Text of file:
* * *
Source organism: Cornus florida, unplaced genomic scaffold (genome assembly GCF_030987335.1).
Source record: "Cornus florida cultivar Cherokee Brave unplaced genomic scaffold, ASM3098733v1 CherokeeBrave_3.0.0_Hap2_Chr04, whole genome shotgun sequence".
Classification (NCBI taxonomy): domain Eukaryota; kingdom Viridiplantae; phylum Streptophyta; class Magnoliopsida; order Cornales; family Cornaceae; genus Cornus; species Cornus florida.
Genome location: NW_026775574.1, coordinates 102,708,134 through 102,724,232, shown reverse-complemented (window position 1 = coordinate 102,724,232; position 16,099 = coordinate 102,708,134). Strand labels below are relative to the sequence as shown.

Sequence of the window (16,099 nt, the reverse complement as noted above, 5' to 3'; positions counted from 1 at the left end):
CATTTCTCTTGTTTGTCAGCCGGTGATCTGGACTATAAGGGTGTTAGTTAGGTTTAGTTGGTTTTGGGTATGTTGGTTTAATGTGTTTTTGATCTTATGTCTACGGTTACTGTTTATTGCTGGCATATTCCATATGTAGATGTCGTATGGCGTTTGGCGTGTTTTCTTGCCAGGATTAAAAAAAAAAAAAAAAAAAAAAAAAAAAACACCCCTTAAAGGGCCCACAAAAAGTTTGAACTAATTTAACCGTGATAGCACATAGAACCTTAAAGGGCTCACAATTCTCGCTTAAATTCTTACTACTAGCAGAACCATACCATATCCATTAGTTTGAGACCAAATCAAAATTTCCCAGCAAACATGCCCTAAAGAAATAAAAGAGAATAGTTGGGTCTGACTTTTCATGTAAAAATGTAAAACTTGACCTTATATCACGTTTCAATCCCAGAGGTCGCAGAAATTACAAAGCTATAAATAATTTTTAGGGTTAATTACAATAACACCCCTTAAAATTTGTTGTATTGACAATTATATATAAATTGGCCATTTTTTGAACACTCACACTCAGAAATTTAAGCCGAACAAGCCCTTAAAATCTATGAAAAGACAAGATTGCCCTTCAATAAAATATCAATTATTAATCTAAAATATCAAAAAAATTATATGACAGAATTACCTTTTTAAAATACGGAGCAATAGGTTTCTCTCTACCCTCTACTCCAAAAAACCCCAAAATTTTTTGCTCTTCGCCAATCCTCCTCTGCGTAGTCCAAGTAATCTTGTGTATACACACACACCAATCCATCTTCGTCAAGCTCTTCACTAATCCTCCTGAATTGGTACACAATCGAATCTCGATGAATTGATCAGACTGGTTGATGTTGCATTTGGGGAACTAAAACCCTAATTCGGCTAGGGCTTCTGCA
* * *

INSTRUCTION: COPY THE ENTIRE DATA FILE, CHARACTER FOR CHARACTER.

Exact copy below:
Source organism: Cornus florida, unplaced genomic scaffold (genome assembly GCF_030987335.1).
Source record: "Cornus florida cultivar Cherokee Brave unplaced genomic scaffold, ASM3098733v1 CherokeeBrave_3.0.0_Hap2_Chr04, whole genome shotgun sequence".
Classification (NCBI taxonomy): domain Eukaryota; kingdom Viridiplantae; phylum Streptophyta; class Magnoliopsida; order Cornales; family Cornaceae; genus Cornus; species Cornus florida.
Genome location: NW_026775574.1, coordinates 102,708,134 through 102,724,232, shown reverse-complemented (window position 1 = coordinate 102,724,232; position 16,099 = coordinate 102,708,134). Strand labels below are relative to the sequence as shown.

Sequence of the window (16,099 nt, the reverse complement as noted above, 5' to 3'; positions counted from 1 at the left end):
CATTTCTCTTGTTTGTCAGCCGGTGATCTGGACTATAAGGGTGTTAGTTAGGTTTAGTTGGTTTTGGGTATGTTGGTTTAATGTGTTTTTGATCTTATGTCTACGGTTACTGTTTATTGCTGGCATATTCCATATGTAGATGTCGTATGGCGTTTGGCGTGTTTTCTTGCCAGGATTAAAAAAAAAAAAAAAAAAAAAAAAAAAAACACCCCTTAAAGGGCCCACAAAAAGTTTGAACTAATTTAACCGTGATAGCACATAGAACCTTAAAGGGCTCACAATTCTCGCTTAAATTCTTACTACTAGCAGAACCATACCATATCCATTAGTTTGAGACCAAATCAAAATTTCCCAGCAAACATGCCCTAAAGAAATAAAAGAGAATAGTTGGGTCTGACTTTTCATGTAAAAATGTAAAACTTGACCTTATATCACGTTTCAATCCCAGAGGTCGCAGAAATTACAAAGCTATAAATAATTTTTAGGGTTAATTACAATAACACCCCTTAAAATTTGTTGTATTGACAATTATATATAAATTGGCCATTTTTTGAACACTCACACTCAGAAATTTAAGCCGAACAAGCCCTTAAAATCTATGAAAAGACAAGATTGCCCTTCAATAAAATATCAATTATTAATCTAAAATATCAAAAAAATTATATGACAGAATTACCTTTTTAAAATACGGAGCAATAGGTTTCTCTCTACCCTCTACTCCAAAAAACCCCAAAATTTTTTGCTCTTCGCCAATCCTCCTCTGCGTAGTCCAAGTAATCTTGTGTATACACACACACCAATCCATCTTCGTCAAGCTCTTCACTAATCCTCCTGAATTGGTACACAATCGAATCTCGATGAATTGATCAGACTGGTTGATGTTGCATTTGGGGAACTAAAACCCTAATTCGGCTAGGGCTTCTGCA